Treadmill running is a commonly used training method for patients with spasticity to improve functional performance. Botulinum toxin has been widely used therapeutically to reduce contraction force of spastic muscle. However, the effects of treadmill running in neuromuscular junction expression and motor unit physiology on muscle following botulinum toxin injection are not well established. To assess the effects of treadmill running on neuromuscular recovery of gastrocnemius following botulinum toxin A (BoNT-A) injection, we observed changes in gene expression. We hypothesized that the expression of acetylcholine receptor (AChR), myogenesis, and nerve plasticity could be enhanced. Twenty-four Sprague-Dawley rats received botulinum toxin injection in right gastrocnemius and were then randomly assigned into untrained control and treadmill running groups. The rats assigned to the treadmill running group were trained on a treadmill 3 times/week with a running speed of 15 m/min for 8 weeks. The duration of training was 20 min per session. Muscle strength and gene expression of AChR subunit (α, β, Î, Î, and Îμ), MyoD, Myf-5, MRF4, myogenin, p21, IGF-1, GAP43, were analyzed. Treadmill running had no influence on gastrocnemius mass, but improved the maximal contraction force of the gastrocnemius in the treadmill running group (p < 0.05). Upregulation of GAP-43, IGF-1, Myo-D, Myf-5, myogenin, and AChR subunits α and β were found following treadmill running. The expression of genes associated with neurite and AChR regeneration following treadmill exercise was upregulated, which may have contributed to enhanced recovery of gastrocnemius strength.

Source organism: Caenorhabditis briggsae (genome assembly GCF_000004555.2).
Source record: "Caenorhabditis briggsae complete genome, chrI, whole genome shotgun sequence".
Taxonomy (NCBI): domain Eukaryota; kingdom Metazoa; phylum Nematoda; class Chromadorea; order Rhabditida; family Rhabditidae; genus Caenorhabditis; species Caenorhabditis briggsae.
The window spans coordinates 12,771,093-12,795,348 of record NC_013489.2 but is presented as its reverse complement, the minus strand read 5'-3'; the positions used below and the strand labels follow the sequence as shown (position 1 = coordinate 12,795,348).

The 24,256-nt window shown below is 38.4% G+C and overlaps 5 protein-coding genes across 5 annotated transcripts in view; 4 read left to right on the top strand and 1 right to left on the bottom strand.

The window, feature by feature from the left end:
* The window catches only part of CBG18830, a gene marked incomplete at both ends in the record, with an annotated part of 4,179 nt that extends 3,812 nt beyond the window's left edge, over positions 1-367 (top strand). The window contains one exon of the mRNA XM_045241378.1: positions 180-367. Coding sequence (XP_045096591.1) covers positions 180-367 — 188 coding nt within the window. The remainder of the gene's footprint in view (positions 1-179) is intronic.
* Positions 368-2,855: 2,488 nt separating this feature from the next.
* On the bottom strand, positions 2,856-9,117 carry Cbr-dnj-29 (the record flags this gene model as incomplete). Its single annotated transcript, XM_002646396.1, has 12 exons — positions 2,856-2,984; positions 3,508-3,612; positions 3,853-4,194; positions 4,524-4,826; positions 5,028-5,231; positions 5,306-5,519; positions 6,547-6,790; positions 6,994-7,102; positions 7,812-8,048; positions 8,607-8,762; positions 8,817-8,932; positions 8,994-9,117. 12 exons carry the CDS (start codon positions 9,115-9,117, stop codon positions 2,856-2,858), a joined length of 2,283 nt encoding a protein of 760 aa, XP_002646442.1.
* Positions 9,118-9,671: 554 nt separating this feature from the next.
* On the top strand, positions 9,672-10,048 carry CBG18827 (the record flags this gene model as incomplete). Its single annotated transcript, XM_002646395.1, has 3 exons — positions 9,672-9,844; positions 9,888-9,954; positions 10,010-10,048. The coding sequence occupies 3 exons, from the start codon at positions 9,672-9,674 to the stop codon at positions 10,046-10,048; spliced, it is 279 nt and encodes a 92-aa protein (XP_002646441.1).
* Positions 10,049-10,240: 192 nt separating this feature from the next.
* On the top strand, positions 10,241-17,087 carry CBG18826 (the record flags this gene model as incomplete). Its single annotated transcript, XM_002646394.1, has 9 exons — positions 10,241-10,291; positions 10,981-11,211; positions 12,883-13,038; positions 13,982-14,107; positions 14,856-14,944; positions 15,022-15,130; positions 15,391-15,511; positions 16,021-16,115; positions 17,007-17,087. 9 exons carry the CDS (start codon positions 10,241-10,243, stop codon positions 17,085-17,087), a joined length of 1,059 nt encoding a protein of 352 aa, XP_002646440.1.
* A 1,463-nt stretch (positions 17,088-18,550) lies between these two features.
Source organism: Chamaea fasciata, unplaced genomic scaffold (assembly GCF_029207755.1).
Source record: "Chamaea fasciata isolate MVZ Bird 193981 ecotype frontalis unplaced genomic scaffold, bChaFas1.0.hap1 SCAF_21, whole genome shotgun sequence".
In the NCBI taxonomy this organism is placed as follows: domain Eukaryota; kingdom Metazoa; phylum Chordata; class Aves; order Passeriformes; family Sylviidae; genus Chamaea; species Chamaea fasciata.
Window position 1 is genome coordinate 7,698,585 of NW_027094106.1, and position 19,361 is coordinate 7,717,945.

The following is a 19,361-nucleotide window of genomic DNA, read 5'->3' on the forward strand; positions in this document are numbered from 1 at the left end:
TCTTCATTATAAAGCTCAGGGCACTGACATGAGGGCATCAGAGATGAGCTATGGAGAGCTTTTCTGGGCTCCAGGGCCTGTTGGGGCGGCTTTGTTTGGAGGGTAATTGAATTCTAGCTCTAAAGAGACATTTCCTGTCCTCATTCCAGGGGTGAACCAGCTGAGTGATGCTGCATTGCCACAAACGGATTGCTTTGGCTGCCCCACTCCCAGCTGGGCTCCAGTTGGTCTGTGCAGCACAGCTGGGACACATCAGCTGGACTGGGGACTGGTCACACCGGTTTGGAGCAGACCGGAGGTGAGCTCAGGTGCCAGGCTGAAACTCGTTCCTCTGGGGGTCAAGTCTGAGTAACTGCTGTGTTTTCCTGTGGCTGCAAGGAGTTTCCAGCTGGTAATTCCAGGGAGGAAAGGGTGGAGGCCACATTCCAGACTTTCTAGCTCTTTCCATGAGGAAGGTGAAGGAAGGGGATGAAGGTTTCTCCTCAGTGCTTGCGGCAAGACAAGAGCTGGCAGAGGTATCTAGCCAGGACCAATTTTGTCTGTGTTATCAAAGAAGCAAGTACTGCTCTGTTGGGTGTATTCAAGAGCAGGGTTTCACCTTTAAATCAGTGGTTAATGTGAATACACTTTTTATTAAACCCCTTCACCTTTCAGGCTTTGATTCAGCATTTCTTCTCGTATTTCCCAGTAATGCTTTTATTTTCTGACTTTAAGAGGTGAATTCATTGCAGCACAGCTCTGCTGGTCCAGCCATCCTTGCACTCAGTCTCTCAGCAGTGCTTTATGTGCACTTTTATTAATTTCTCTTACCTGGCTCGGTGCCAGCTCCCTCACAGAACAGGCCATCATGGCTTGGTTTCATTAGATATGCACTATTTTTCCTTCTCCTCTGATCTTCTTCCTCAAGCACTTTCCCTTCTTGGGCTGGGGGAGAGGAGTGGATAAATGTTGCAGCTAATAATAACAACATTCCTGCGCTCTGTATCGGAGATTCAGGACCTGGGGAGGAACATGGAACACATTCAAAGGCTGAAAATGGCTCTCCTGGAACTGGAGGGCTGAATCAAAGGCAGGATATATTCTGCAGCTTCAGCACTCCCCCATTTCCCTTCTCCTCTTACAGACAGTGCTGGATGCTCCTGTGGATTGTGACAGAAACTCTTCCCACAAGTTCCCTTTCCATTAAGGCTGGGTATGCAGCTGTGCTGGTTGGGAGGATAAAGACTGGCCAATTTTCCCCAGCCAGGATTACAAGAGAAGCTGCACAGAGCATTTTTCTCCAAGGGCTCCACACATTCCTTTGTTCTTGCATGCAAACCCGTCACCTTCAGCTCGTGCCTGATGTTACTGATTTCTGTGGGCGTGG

- acetylcholine receptor
- botulinum toxin
- neuromuscular junction
ASJC Scopus subject areas
- Orthopedics and Sports Medicine